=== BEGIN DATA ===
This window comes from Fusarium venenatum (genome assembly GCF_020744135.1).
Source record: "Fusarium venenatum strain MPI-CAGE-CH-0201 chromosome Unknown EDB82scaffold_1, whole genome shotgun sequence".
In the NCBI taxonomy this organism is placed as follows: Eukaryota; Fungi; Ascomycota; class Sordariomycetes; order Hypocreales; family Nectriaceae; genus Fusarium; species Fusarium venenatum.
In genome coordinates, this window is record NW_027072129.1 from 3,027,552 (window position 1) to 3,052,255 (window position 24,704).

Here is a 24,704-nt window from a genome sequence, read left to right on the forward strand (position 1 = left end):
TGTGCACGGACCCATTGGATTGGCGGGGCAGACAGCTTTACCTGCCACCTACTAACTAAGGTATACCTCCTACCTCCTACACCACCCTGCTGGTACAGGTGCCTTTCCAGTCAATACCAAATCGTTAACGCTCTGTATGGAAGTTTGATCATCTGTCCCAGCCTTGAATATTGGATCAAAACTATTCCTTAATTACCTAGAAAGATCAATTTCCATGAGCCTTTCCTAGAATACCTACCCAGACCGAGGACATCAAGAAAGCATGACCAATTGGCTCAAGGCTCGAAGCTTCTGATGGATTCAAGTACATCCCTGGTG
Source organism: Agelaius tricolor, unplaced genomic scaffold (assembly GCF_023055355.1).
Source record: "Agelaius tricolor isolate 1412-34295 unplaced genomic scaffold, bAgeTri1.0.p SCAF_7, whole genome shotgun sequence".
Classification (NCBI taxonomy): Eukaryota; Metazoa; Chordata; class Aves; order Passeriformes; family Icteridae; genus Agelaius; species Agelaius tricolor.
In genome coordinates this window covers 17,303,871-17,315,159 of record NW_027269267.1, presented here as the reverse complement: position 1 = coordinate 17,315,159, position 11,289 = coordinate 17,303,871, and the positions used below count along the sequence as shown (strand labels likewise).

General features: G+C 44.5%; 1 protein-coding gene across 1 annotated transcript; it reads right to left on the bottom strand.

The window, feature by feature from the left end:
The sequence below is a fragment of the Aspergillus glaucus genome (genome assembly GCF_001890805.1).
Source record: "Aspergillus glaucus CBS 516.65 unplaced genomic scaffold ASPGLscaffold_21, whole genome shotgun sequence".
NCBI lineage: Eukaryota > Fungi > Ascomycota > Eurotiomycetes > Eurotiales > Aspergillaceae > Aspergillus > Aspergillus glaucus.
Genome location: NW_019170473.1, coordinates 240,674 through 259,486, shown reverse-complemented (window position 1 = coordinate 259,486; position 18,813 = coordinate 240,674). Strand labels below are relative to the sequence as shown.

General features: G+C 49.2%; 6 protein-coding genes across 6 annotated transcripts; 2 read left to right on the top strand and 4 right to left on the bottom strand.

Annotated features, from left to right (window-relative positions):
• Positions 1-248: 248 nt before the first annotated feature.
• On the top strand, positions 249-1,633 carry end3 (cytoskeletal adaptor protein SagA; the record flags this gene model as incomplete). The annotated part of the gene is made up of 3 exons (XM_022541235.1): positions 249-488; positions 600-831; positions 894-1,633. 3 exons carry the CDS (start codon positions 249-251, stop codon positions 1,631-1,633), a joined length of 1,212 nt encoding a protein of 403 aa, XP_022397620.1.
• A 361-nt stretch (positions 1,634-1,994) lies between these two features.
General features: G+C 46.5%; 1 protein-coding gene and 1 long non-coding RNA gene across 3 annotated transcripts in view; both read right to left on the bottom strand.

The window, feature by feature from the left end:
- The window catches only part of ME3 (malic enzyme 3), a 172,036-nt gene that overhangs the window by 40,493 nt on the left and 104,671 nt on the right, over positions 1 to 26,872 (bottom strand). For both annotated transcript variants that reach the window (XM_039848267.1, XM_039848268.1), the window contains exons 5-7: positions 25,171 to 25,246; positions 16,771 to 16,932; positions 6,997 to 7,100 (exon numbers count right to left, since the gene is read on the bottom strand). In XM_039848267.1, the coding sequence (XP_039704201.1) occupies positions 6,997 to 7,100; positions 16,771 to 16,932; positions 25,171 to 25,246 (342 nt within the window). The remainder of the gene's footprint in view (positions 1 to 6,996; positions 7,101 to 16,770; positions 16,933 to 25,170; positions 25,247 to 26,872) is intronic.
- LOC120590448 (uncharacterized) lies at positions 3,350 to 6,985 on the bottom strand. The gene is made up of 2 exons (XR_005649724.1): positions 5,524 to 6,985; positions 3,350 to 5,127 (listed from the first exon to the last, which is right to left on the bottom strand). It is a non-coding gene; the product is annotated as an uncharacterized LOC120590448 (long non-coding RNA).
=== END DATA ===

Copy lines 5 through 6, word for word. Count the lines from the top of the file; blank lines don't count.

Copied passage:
Here is a 24,704-nt window from a genome sequence, read left to right on the forward strand (position 1 = left end):
TGTGCACGGACCCATTGGATTGGCGGGGCAGACAGCTTTACCTGCCACCTACTAACTAAGGTATACCTCCTACCTCCTACACCACCCTGCTGGTACAGGTGCCTTTCCAGTCAATACCAAATCGTTAACGCTCTGTATGGAAGTTTGATCATCTGTCCCAGCCTTGAATATTGGATCAAAACTATTCCTTAATTACCTAGAAAGATCAATTTCCATGAGCCTTTCCTAGAATACCTACCCAGACCGAGGACATCAAGAAAGCATGACCAATTGGCTCAAGGCTCGAAGCTTCTGATGGATTCAAGTACATCCCTGGTG